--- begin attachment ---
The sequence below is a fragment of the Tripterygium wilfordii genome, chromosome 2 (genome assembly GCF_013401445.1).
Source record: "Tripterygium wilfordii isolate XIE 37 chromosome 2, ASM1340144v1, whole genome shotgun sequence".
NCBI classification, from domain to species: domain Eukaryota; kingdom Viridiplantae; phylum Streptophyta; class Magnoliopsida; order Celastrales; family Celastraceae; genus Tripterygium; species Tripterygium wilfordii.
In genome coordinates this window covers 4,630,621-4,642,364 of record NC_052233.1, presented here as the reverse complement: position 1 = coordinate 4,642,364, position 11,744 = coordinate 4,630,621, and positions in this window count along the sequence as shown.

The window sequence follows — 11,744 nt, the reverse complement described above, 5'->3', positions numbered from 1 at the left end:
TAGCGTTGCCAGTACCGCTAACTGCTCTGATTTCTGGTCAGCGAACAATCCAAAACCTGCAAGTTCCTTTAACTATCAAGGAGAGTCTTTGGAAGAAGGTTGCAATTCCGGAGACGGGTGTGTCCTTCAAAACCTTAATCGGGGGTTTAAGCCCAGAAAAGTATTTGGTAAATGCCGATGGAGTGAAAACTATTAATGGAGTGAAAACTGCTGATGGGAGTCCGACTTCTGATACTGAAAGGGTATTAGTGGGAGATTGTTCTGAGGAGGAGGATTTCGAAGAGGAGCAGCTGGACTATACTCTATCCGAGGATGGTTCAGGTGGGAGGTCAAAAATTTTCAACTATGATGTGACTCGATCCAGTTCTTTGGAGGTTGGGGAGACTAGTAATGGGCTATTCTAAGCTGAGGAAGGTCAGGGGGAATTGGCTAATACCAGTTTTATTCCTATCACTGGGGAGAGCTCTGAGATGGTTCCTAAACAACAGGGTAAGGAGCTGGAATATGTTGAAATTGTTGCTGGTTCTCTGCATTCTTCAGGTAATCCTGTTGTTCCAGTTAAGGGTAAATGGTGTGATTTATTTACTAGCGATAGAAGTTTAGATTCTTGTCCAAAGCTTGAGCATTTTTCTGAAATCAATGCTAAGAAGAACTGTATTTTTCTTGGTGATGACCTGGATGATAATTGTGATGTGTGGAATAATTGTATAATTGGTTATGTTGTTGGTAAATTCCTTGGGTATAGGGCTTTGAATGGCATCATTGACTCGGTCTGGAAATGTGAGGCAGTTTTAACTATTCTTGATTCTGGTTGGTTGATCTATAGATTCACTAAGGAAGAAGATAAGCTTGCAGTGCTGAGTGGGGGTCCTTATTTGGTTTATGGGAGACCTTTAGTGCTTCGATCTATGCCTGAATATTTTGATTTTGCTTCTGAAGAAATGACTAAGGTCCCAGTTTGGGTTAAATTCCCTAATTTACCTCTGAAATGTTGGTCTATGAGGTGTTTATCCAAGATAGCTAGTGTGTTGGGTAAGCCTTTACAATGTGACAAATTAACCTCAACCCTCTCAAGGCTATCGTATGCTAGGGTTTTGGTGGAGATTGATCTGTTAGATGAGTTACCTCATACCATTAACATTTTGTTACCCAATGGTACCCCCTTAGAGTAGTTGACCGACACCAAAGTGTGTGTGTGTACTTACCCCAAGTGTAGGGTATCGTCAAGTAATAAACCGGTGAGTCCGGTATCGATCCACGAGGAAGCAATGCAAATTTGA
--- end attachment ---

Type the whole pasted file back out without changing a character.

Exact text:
The sequence below is a fragment of the Tripterygium wilfordii genome, chromosome 2 (genome assembly GCF_013401445.1).
Source record: "Tripterygium wilfordii isolate XIE 37 chromosome 2, ASM1340144v1, whole genome shotgun sequence".
NCBI classification, from domain to species: domain Eukaryota; kingdom Viridiplantae; phylum Streptophyta; class Magnoliopsida; order Celastrales; family Celastraceae; genus Tripterygium; species Tripterygium wilfordii.
In genome coordinates this window covers 4,630,621-4,642,364 of record NC_052233.1, presented here as the reverse complement: position 1 = coordinate 4,642,364, position 11,744 = coordinate 4,630,621, and positions in this window count along the sequence as shown.

The window sequence follows — 11,744 nt, the reverse complement described above, 5'->3', positions numbered from 1 at the left end:
TAGCGTTGCCAGTACCGCTAACTGCTCTGATTTCTGGTCAGCGAACAATCCAAAACCTGCAAGTTCCTTTAACTATCAAGGAGAGTCTTTGGAAGAAGGTTGCAATTCCGGAGACGGGTGTGTCCTTCAAAACCTTAATCGGGGGTTTAAGCCCAGAAAAGTATTTGGTAAATGCCGATGGAGTGAAAACTATTAATGGAGTGAAAACTGCTGATGGGAGTCCGACTTCTGATACTGAAAGGGTATTAGTGGGAGATTGTTCTGAGGAGGAGGATTTCGAAGAGGAGCAGCTGGACTATACTCTATCCGAGGATGGTTCAGGTGGGAGGTCAAAAATTTTCAACTATGATGTGACTCGATCCAGTTCTTTGGAGGTTGGGGAGACTAGTAATGGGCTATTCTAAGCTGAGGAAGGTCAGGGGGAATTGGCTAATACCAGTTTTATTCCTATCACTGGGGAGAGCTCTGAGATGGTTCCTAAACAACAGGGTAAGGAGCTGGAATATGTTGAAATTGTTGCTGGTTCTCTGCATTCTTCAGGTAATCCTGTTGTTCCAGTTAAGGGTAAATGGTGTGATTTATTTACTAGCGATAGAAGTTTAGATTCTTGTCCAAAGCTTGAGCATTTTTCTGAAATCAATGCTAAGAAGAACTGTATTTTTCTTGGTGATGACCTGGATGATAATTGTGATGTGTGGAATAATTGTATAATTGGTTATGTTGTTGGTAAATTCCTTGGGTATAGGGCTTTGAATGGCATCATTGACTCGGTCTGGAAATGTGAGGCAGTTTTAACTATTCTTGATTCTGGTTGGTTGATCTATAGATTCACTAAGGAAGAAGATAAGCTTGCAGTGCTGAGTGGGGGTCCTTATTTGGTTTATGGGAGACCTTTAGTGCTTCGATCTATGCCTGAATATTTTGATTTTGCTTCTGAAGAAATGACTAAGGTCCCAGTTTGGGTTAAATTCCCTAATTTACCTCTGAAATGTTGGTCTATGAGGTGTTTATCCAAGATAGCTAGTGTGTTGGGTAAGCCTTTACAATGTGACAAATTAACCTCAACCCTCTCAAGGCTATCGTATGCTAGGGTTTTGGTGGAGATTGATCTGTTAGATGAGTTACCTCATACCATTAACATTTTGTTACCCAATGGTACCCCCTTAGAGTAGTTGACCGACACCAAAGTGTGTGTGTGTACTTACCCCAAGTGTAGGGTATCGTCAAGTAATAAACCGGTGAGTCCGGTATCGATCCACGAGGAAGCAATGCAAATTTGA